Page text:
Stories can activate parts in the brain that allows the listener to turn the story into their own experience and ideas. In fact, our brains process imagined experiences the same way as a real experience. A story can put us in someone else’s shoes, helping us overcome our differences and increasing understanding and empathy. Neural coupling is also our natural way of creating order by connecting disparate bits of information into a cohesive narrative or cognitive map.
If a group of people are listening to a speaker, their brain activity will be similar to one another, and to that of the person telling the story. These shared feelings and emotions help connect us to others by bringing people together through shared experience.
Advantages of storytelling
Storytelling in organizations can build knowledge, help to change behaviour, create a sense of belonging and a shared purpose. Here is a quick list of the many ways storytelling can solve some of your toughest internal communication challenges:
- They are the antidote to information overload because they are easier to remember but they help make sense of data and random facts.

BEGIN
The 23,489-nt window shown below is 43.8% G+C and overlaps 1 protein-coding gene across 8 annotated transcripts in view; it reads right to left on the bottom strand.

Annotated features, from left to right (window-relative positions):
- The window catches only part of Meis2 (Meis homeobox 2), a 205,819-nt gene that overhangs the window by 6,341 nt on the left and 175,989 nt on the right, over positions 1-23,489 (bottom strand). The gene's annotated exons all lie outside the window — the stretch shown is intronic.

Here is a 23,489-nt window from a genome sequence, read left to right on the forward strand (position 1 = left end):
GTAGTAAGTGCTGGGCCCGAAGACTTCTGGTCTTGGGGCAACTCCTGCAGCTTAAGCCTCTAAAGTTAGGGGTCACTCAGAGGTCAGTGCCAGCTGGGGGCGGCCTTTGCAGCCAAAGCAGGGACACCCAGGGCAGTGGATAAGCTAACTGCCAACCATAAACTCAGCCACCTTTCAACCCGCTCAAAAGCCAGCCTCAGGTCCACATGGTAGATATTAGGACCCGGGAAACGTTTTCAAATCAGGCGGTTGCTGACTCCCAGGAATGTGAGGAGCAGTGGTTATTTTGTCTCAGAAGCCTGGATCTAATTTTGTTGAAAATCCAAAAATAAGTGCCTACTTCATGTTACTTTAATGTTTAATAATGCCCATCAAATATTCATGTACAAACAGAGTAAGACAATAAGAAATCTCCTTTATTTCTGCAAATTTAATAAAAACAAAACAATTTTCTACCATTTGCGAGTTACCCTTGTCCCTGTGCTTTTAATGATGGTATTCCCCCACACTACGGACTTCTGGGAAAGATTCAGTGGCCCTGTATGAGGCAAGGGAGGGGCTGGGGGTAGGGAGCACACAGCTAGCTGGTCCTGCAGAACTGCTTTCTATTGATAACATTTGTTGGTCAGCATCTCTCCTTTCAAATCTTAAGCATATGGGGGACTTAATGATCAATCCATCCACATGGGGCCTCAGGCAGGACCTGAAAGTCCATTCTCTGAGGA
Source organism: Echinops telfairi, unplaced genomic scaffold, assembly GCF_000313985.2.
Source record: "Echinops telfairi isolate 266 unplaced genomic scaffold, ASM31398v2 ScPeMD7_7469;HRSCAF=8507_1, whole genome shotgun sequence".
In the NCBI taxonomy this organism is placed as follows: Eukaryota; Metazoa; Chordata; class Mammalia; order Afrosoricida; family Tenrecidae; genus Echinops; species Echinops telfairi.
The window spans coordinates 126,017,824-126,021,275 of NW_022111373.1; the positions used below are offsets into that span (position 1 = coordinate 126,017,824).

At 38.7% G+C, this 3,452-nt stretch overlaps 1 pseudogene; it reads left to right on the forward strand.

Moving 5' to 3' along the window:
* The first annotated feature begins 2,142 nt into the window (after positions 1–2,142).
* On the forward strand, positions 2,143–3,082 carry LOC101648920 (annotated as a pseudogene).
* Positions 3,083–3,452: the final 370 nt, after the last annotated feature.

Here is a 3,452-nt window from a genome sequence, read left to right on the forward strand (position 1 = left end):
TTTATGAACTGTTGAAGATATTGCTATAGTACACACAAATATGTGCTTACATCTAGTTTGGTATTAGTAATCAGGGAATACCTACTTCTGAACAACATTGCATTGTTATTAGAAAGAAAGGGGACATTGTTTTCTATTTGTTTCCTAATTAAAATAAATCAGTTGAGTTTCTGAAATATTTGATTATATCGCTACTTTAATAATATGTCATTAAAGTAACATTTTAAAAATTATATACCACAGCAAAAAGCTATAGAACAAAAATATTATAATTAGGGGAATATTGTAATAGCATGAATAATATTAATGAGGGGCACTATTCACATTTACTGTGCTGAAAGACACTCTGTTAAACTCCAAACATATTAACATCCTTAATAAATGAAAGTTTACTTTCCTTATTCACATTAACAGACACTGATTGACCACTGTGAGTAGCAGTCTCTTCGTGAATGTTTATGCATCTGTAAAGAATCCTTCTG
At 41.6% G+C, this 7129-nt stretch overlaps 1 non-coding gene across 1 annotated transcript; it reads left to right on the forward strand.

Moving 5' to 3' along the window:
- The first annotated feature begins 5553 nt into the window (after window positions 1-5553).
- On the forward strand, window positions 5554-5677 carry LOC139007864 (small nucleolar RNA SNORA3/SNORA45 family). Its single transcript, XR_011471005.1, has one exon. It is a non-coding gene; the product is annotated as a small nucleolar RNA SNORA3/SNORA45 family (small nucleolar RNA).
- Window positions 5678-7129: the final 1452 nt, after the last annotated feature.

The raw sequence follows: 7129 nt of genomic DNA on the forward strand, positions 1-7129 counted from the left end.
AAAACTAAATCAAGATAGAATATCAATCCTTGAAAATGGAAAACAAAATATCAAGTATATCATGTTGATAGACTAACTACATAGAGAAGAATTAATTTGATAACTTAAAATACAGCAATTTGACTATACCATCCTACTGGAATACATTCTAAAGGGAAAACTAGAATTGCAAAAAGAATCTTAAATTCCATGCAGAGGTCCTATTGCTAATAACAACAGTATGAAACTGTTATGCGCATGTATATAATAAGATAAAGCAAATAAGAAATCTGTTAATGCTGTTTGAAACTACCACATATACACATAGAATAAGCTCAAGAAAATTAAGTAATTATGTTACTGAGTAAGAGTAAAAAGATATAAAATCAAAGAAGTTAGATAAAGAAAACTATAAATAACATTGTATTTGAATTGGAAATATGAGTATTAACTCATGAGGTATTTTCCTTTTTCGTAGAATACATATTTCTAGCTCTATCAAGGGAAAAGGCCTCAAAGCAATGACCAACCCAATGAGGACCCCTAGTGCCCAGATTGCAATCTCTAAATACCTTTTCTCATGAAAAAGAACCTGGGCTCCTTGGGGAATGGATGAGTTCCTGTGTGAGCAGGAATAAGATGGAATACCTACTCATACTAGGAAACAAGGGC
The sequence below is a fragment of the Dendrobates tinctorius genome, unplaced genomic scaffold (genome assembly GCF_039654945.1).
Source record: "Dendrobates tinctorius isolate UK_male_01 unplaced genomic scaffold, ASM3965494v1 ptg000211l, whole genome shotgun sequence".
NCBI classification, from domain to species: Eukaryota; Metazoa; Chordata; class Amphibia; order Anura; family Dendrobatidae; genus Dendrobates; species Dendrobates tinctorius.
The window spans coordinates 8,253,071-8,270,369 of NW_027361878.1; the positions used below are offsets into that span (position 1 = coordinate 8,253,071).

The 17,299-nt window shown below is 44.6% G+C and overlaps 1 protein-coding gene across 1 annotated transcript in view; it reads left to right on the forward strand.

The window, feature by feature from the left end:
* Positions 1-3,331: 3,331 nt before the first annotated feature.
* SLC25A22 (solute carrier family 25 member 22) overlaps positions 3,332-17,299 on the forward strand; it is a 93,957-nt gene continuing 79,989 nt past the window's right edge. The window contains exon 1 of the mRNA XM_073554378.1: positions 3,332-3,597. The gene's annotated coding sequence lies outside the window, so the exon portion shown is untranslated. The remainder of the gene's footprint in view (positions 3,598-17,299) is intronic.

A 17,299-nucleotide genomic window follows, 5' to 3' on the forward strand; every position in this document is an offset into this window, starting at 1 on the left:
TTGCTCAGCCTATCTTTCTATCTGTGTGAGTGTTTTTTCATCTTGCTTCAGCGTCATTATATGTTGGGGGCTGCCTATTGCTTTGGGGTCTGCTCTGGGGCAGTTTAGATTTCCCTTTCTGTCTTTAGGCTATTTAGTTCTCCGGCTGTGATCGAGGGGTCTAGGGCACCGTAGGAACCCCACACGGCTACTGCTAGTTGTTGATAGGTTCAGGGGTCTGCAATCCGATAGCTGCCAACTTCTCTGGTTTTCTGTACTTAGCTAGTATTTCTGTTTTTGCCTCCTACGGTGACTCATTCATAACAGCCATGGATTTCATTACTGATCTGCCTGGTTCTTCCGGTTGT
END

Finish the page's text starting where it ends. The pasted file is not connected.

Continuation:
- They help us solve problems and can make us more creative.
- They help change behaviour and support learning.
- They motivate and excite.
- They can build empathy and create a sense of belonging.
- They can illuminate purpose and make it concrete.
I saw first hand the power of a story to change perceptions when data, facts and business cases were only getting us so far. I was working with a client on a Corporate Sustainability and Responsibility project. Our goal was to help certain aspects of the business understand the benefits of operating in a more responsible and sustainable manner. Even though there was overwhelming data and other evidence to demonstrate the change was the right thing to do, we were continued to encounter resistance.
We decided to take another approach. We started to tell stories of how more sustainable and responsible decision-making made a real difference for certain customers. Providing vivid descriptions of how a shift changed the customer experience and created happy endings for specific organizations. These stories were extremely popular becoming legends that were retold again and again across the organization. And it was these stories more than any other thing we did that enabled the shift in attitudes and behaviours.